Second, are you surrounding yourself with opportunities to get to know older women or are you only around women your own age? We must say no to something in order to say yes to something else.
Third, and most important, pray for God to bring the right woman into your life with whom you could learn from. It’s amazing how God intersects our lives with the right people at the right time!

I love this excerpt from a blog entry written by Jennifer Fenske about mentoring on the encouraging blog, incourage:

We were joined together in a professional mentoring relationship, she and I, but after one Starbucks trip, we discovered we knew each other as sisters—the eternal kind. Through each challenge, I tried to whisper, “You are a daughter of the King.” I gave her my attention. I gave her my love. Because you see, I am a mess, and I know it.

Being a mentor means a lot of things, but it also means you face yourself each week over Starbucks. Except it’s you 15 years ago. And there are no grays, and no pesky lines. The younger you is ready for life, thinner and supposedly more optimistic.

There was no rule book, no set of guidelines I could Google. So, I brought myself. I listened, I cared. I looked into her eyes and gave her hard truths when she needed them. She started attending my Bible study. I prayed for her. And when she had a setback at work, when her internship started to cave in on her, I took a deep breath and we picked up the pieces.

In short, I refused to give up on her. Even when the world was ready to kick her teeth in—again. I didn’t give up because the King doesn’t give up on me. Am I perfect? Oh, heavens, no. But I have learned to walk and pray. To sigh and pray. To whisper to Jesus, “I am a big mess. Take it and do something that matters.” May we mentor younger women with our hearts filled with empathy and hope. May younger women seek the counsel of smart and caring women. Whatever side of the bistro table we find ourselves on, may we clasp hands and whisper with courage, “Your mess is no match for my God. Let me show you what He can do.”

Women we can build into

One of my passions in life is to share my story with girls a few steps behind me. I love sharing what God has done in my life and the lessons He’s taught me along the way. I had the privilege before I moved to Chicago to spend time with high school girls as my full-time job. I absolutely loved what I did and loved meeting these girls each week for Bible Study and throughout the week for coffee dates where we chatted about their lives and relationships with God. It’s my joy to still maintain touch with them even though we live many states away and we continue to talk about boys, friends, school, and our relationships with God.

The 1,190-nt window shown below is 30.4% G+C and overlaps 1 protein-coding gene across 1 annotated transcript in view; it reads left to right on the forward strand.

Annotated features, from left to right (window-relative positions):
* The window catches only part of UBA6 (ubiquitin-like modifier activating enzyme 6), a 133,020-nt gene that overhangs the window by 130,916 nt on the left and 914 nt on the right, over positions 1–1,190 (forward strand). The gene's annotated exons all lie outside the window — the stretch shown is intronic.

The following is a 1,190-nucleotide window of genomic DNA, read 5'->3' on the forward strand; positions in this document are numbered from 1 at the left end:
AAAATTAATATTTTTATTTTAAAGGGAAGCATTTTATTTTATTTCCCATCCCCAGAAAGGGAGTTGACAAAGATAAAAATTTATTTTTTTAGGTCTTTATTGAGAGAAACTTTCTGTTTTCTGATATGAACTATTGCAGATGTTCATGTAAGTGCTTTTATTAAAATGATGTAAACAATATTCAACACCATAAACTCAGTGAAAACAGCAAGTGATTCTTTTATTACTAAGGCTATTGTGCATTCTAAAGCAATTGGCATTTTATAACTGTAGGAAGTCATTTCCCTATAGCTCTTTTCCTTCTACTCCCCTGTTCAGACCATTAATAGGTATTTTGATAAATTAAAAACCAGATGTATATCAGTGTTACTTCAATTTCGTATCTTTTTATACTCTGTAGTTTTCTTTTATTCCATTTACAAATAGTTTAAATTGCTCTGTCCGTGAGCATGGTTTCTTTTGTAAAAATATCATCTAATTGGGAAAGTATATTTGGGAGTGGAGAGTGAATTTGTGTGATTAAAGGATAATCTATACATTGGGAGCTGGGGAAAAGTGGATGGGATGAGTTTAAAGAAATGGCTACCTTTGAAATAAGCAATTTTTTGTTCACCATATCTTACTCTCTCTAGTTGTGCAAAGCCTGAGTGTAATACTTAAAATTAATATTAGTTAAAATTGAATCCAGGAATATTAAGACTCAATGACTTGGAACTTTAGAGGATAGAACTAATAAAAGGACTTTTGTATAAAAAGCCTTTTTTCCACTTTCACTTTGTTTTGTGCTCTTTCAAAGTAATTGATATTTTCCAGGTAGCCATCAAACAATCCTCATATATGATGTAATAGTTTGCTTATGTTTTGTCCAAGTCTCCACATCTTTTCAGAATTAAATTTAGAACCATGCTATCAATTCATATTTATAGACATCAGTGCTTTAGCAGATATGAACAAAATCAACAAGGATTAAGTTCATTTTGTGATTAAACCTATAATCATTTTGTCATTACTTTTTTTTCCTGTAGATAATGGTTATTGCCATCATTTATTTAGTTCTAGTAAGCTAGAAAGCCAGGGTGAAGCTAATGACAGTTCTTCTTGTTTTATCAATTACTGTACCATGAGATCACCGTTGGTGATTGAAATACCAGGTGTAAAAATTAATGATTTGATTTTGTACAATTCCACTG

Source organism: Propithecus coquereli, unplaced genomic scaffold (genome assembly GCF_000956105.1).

In Titus 2:3-5, Paul encourages Titus and the Christians to “teach the older women to be reverent in the way they live, not to be slanderers or addicted to much wine, but to teach what is good. [In the Message version, it says “models of goodness.”] Then they can urge the younger women to love their husbands and children, to be self-controlled and pure, to be busy at home, to be kind, and to be subject to their husbands, so that no one will malign the word of God.”

Since the Bible clearly encourages us to train younger women, I take this admonition very seriously. A few questions for us to consider:

  • Who am I intentionally speaking into and encouraging?
  • If I am not building into a younger woman at this time, who is God leading me to meet with and encourage?
  • What is holding me back from building into someone? Fear? Insecurity? Busyness?

If you’ve been reading this blog for a while, you know that I have been studying Beth Moore’s Breaking Free Bible Study. I was very moved by her words on the subject of spiritual mothering: “I believe our girlish dreams to have babies represent even more than the obvious. They represent a desire to have fruitful lives, to invest ourselves in something that matters. Something that affects. Something that grows…God created you to bear much fruit…When older women pour their lives into younger women and their children they are birthing spiritual offspring!…What about you? Are you discovering a few opportunities to rear spiritual children?”(pg 142, 143).

May we each take the appropriate time to reflect and hear from God on how to positively influence the sisters in our lives. It’s well worth the effort we give!

One Comment on “Soul Sisters”

  • Deanna says:

    Michelle- I love this entry. The section “Friendship” hit home for me, as I can relate to the struggles moving to a big city and craving those kindred-spirit type of friendships. The questions you list were helpful and encouraging.